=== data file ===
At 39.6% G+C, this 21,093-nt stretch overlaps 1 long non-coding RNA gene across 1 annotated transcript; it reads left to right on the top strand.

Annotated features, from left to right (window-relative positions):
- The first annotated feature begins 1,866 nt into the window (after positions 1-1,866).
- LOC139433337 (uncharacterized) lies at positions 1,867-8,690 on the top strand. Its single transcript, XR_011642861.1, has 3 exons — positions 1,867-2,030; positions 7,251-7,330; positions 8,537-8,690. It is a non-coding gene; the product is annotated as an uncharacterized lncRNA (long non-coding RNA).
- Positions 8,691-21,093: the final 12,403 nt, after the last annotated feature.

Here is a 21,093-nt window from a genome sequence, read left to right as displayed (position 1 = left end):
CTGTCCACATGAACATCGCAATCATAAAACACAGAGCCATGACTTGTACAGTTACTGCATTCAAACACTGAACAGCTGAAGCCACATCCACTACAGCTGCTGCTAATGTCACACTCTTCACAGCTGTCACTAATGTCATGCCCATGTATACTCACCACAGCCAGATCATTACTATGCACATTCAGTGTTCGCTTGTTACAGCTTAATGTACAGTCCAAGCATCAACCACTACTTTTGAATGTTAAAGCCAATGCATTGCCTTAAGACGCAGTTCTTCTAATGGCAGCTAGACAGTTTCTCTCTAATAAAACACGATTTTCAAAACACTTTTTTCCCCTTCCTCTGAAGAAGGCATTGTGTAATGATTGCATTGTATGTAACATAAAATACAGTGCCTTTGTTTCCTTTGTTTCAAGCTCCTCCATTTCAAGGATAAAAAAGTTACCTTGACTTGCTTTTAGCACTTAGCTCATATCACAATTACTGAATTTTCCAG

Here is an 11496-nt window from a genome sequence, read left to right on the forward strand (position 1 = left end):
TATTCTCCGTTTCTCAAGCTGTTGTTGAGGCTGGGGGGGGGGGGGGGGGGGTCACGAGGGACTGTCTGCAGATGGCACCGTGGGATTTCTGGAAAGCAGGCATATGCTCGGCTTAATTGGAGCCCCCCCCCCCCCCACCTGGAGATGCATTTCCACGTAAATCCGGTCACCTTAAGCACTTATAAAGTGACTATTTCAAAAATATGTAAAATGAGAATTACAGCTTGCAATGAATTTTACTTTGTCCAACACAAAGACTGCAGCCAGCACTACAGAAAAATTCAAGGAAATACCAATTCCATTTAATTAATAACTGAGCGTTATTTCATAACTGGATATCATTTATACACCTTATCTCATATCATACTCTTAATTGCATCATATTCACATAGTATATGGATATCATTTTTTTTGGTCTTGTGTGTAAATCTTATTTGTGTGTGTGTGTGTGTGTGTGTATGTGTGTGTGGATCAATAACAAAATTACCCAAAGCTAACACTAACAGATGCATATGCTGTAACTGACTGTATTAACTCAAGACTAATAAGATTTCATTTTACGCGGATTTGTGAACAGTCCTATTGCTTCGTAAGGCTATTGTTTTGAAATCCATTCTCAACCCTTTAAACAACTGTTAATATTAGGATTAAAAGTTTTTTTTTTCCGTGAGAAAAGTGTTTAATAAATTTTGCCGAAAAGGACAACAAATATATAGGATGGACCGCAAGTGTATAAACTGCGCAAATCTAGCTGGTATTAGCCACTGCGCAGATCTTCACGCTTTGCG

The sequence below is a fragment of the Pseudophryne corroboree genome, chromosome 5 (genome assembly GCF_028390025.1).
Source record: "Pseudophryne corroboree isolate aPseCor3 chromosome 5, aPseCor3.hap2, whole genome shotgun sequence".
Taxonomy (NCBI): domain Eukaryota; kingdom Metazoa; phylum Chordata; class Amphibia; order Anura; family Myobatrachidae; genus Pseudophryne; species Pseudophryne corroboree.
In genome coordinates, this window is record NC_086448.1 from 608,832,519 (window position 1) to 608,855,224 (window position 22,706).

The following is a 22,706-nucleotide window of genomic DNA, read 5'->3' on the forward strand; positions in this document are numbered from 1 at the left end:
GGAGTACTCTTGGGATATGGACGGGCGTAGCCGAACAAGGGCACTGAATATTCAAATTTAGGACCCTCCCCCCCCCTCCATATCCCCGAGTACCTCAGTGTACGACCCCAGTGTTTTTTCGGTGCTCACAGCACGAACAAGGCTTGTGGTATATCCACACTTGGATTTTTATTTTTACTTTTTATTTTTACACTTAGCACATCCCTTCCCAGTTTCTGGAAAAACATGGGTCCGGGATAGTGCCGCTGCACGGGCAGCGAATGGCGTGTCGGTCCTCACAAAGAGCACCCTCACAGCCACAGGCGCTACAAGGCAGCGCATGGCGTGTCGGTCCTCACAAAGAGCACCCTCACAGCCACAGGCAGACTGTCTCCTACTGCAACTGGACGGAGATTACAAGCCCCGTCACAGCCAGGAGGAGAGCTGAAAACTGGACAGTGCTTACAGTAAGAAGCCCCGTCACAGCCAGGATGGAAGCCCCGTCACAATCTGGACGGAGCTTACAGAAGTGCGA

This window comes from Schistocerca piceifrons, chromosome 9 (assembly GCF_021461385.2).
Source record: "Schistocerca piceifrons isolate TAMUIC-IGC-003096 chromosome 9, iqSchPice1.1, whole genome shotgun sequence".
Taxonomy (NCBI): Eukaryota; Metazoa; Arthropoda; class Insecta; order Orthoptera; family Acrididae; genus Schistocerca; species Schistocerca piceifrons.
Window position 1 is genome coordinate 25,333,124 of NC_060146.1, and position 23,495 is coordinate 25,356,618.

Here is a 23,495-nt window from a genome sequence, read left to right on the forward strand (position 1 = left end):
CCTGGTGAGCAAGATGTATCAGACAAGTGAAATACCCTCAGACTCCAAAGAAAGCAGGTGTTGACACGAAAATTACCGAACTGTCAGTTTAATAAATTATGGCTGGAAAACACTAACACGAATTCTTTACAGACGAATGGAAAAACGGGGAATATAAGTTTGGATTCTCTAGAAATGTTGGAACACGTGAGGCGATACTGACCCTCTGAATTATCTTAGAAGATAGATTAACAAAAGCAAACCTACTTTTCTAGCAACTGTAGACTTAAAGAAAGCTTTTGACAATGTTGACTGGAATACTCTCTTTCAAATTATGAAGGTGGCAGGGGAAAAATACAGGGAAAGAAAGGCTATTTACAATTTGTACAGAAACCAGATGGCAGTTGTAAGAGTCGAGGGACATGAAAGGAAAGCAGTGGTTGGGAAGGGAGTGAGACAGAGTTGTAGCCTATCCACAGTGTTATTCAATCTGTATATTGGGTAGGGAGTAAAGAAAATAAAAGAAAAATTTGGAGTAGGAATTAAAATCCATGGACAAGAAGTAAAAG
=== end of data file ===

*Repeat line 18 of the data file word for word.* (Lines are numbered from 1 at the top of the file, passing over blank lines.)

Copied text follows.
Taxonomy (NCBI): Eukaryota; Metazoa; Arthropoda; class Insecta; order Orthoptera; family Acrididae; genus Schistocerca; species Schistocerca piceifrons.